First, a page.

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I'm having a hard time understanding why I need to declare Instance Variables. Let me explain what I mean..

for example..

@interface LearningViewController : UIViewController {
  UILabel *myText; // <--- Instance Variables

@property (nonatomic,retain) IBOutlet UILabel *myText;



this can also be done as

@interface LearningViewController : UIViewController {
  //instance variables go here, but are not declared, I just leave this field blank

@property (nonatomic,retain) IBOutlet UILabel *myText;



as you can see.. in the latter example I ONLY built the setter / getter for the UILabel *myText

but in the former I declared the Instance Variables too.

Both end up working in the end

@implementation LearningViewController

@synthesize myText;

-(IBAction)method:(id)sender {
  [myText setText:@"hey"];


  NSString *myObject = [[NSString alloc]initWithString:@"hey"];

  [myText setText:myObject];    

now both things produce the same result. So my question is, why? and what are the benefits of doing them either way? And why would I build and object

NSString *myObject = [[NSString alloc]initWithString:@"hey"];

myText.text = myObject;

when I can just do

[myText setText:@"hey"];

thanks in advance.

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5 Answers 5

Also, there are times when you want to use a protected or private iVar within a class and not make a property out of it. (for example, when you don't want to allow access of an iVar to anything but an instance of this class (private) or its descendants (protected). Properties declared in the header are available to any object that can "see" the target object. Automatically declaring ivars in the header as properties (with or without the declaration inside the curly braces) might be bad from the standpoint of information hiding.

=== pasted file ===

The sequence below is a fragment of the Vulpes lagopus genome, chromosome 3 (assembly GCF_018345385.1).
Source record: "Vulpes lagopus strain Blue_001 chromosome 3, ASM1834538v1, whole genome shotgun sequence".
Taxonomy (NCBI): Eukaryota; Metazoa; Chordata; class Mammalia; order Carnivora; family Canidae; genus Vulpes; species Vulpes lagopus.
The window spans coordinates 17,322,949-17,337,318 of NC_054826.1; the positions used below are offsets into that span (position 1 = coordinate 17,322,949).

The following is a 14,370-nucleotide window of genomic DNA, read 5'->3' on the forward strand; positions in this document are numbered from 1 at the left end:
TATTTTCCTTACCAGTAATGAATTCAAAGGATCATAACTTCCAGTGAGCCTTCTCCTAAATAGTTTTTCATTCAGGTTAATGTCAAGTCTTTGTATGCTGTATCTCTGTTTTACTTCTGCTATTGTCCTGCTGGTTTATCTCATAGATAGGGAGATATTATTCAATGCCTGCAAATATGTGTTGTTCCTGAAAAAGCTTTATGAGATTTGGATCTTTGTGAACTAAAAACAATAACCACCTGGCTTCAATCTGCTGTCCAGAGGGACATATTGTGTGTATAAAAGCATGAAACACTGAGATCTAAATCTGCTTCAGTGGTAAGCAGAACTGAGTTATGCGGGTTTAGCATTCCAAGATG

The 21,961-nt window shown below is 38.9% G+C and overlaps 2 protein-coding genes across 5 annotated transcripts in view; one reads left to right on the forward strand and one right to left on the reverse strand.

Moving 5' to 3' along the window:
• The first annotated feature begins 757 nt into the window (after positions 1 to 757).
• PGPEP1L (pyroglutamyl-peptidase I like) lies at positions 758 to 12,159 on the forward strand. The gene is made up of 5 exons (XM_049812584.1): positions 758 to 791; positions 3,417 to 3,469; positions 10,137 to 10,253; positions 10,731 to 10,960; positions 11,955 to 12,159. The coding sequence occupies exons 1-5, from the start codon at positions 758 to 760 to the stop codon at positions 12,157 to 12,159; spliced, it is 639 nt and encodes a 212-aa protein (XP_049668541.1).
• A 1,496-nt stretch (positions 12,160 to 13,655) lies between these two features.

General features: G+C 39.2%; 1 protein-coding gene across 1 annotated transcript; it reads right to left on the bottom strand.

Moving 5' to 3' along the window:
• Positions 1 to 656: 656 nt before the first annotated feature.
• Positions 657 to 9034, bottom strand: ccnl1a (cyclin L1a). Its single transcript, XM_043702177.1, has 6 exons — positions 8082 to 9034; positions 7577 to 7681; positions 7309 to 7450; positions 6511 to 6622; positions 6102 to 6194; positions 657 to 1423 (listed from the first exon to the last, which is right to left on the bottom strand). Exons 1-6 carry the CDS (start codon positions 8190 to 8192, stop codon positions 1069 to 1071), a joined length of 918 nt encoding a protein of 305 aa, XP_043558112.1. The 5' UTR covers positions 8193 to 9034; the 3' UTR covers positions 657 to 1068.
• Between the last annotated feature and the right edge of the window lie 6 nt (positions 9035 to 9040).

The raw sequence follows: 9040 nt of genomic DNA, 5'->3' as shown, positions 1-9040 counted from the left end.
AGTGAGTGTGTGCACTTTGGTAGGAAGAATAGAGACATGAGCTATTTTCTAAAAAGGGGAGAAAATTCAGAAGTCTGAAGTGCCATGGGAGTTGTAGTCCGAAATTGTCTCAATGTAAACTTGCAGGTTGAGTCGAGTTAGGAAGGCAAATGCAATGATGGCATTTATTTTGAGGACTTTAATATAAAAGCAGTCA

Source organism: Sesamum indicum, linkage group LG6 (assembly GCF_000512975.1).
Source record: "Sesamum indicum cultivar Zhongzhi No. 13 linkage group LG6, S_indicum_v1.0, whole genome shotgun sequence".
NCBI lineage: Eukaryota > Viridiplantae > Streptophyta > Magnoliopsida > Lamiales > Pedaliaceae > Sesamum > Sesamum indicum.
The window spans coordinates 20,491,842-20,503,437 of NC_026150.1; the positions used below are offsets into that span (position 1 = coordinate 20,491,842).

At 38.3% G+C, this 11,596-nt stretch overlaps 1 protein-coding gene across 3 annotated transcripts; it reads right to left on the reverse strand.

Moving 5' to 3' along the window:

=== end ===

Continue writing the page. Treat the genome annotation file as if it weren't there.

You can also add an implementation section to your .m file: any properties you declare there will be private to the class. The benefit (obviously) is both in achieving information hiding where needed, and the ability to use the dot notation.

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Originally Objective-C did not have properties and @ synthesize did not exist. You had to declare your iVar (instance Variable) and write your own setters and getters.

When the language and runtime were revised to include properties and @synthesize, things were nicer. You no longer had to write your setters and getters. However you still had to declare your iVar.

Later still, the language and runtime evolved more and today, you don't even have to declare your iVar. (Although I tend to write @synthesize example = _example; so I can control what the generated iVar is named.)

This is a new feature and is only supported by relatively recent versions of the runtime. iOS versions less that 4.x are not supported, as are older versions of OSX.

If you are building software for today and the future, Go ahead and leave them out, If yot need legacy support, leave them in.

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On the second part of the question, you are simply using the dot notation. You can set your myText.text equal to @"hey", the same way you are doing it in the second example.

[myText setText:@"hey"]; 

is synonymous to

myText.text = @"hey";

You don't need to declare an NSString to hold your value ahead of time.